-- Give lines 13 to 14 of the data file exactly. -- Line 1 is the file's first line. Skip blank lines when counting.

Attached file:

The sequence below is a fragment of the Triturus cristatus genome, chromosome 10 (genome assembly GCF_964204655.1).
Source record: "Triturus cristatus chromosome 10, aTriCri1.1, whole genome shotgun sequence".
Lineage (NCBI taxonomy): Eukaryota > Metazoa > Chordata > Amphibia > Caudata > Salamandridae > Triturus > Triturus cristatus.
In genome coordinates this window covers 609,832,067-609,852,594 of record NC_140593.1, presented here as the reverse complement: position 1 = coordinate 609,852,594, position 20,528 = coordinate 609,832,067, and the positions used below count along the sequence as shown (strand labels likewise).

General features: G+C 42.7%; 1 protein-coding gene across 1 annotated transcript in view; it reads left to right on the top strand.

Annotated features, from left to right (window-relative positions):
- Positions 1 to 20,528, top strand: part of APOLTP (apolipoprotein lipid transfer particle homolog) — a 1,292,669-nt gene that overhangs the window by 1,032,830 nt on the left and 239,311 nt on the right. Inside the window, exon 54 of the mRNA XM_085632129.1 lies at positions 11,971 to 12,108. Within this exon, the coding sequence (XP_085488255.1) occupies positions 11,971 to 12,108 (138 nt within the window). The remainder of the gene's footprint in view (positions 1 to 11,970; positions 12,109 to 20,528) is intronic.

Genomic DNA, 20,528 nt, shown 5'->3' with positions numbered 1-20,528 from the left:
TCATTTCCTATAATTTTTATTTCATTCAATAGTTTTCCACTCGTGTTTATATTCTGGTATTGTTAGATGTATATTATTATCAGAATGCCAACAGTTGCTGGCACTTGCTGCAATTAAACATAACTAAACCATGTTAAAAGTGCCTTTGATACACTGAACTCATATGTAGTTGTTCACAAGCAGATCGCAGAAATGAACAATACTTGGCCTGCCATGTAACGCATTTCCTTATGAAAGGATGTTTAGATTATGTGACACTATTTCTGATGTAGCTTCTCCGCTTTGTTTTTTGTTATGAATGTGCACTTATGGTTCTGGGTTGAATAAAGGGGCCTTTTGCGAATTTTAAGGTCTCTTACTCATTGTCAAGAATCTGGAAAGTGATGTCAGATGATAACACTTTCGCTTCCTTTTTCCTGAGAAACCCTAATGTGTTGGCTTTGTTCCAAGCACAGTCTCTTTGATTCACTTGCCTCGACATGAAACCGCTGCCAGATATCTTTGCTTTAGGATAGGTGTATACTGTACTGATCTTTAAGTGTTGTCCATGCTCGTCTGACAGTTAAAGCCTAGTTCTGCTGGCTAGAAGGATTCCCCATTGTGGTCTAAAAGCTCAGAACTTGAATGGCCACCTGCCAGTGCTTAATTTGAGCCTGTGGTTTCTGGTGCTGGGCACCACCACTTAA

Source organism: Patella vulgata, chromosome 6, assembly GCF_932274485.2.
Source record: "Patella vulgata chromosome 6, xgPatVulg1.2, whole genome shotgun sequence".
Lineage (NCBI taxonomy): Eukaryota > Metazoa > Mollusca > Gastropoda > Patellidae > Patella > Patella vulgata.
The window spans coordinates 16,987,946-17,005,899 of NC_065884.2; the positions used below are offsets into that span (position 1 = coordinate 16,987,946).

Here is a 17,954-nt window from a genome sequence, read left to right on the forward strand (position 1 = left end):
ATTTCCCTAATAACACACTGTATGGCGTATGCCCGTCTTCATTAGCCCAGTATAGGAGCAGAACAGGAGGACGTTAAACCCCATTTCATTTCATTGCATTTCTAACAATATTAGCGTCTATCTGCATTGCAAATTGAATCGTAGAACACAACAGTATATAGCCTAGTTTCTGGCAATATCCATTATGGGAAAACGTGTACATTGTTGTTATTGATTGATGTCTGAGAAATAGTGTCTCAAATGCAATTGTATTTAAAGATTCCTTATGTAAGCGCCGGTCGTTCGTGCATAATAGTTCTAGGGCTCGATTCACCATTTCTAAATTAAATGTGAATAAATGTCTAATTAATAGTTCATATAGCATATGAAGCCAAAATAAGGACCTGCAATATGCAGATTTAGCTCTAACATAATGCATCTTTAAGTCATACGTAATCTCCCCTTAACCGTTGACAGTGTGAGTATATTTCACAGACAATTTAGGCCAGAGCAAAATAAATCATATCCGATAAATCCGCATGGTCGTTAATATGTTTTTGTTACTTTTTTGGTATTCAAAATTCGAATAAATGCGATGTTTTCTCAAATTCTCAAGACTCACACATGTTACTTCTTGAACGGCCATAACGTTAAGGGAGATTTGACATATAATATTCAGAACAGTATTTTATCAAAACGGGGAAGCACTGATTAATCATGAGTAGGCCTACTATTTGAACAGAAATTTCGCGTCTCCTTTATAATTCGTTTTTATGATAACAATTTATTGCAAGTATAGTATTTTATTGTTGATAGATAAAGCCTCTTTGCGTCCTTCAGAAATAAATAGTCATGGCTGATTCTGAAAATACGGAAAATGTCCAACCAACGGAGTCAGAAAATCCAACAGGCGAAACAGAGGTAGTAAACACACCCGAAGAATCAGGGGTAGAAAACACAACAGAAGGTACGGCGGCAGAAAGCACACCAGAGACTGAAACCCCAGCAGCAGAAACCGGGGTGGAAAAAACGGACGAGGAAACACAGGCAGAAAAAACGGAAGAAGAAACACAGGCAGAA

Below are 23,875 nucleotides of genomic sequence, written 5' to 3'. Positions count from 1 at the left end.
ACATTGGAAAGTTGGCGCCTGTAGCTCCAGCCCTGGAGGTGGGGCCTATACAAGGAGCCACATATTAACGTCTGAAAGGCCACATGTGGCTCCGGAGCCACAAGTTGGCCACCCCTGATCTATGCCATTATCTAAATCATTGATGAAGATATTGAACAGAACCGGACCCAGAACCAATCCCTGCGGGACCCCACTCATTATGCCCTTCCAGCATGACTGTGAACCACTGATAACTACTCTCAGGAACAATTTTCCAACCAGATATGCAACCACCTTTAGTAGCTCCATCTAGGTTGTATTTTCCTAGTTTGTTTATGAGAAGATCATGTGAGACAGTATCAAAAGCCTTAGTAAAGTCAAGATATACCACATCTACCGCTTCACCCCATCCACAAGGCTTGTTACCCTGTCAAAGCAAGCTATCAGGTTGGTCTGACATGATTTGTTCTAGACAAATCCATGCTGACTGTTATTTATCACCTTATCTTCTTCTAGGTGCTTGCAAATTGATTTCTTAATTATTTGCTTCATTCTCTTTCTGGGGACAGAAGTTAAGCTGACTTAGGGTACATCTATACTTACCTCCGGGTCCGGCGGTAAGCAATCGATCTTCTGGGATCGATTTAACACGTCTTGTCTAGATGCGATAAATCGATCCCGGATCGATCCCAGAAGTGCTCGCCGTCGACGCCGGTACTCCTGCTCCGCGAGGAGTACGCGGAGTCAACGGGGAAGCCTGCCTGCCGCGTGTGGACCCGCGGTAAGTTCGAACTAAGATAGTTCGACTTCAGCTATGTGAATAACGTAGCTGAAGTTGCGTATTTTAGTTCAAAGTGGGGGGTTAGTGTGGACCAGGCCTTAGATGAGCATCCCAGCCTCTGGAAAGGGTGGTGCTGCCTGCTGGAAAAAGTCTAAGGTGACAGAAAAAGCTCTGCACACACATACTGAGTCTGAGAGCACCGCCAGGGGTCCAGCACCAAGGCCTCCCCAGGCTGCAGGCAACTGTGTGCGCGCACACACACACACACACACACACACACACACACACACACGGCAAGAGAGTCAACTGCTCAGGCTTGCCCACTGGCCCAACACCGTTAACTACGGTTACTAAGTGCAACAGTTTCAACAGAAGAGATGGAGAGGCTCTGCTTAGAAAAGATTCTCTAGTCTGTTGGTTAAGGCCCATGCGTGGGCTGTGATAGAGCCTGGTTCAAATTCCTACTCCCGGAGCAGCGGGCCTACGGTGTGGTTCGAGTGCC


The window spans coordinates 16,987,946-17,005,899 of NC_065884.2; the positions used below are offsets into that span (position 1 = coordinate 16,987,946).

Here is a 17,954-nt window from a genome sequence, read left to right on the forward strand (position 1 = left end):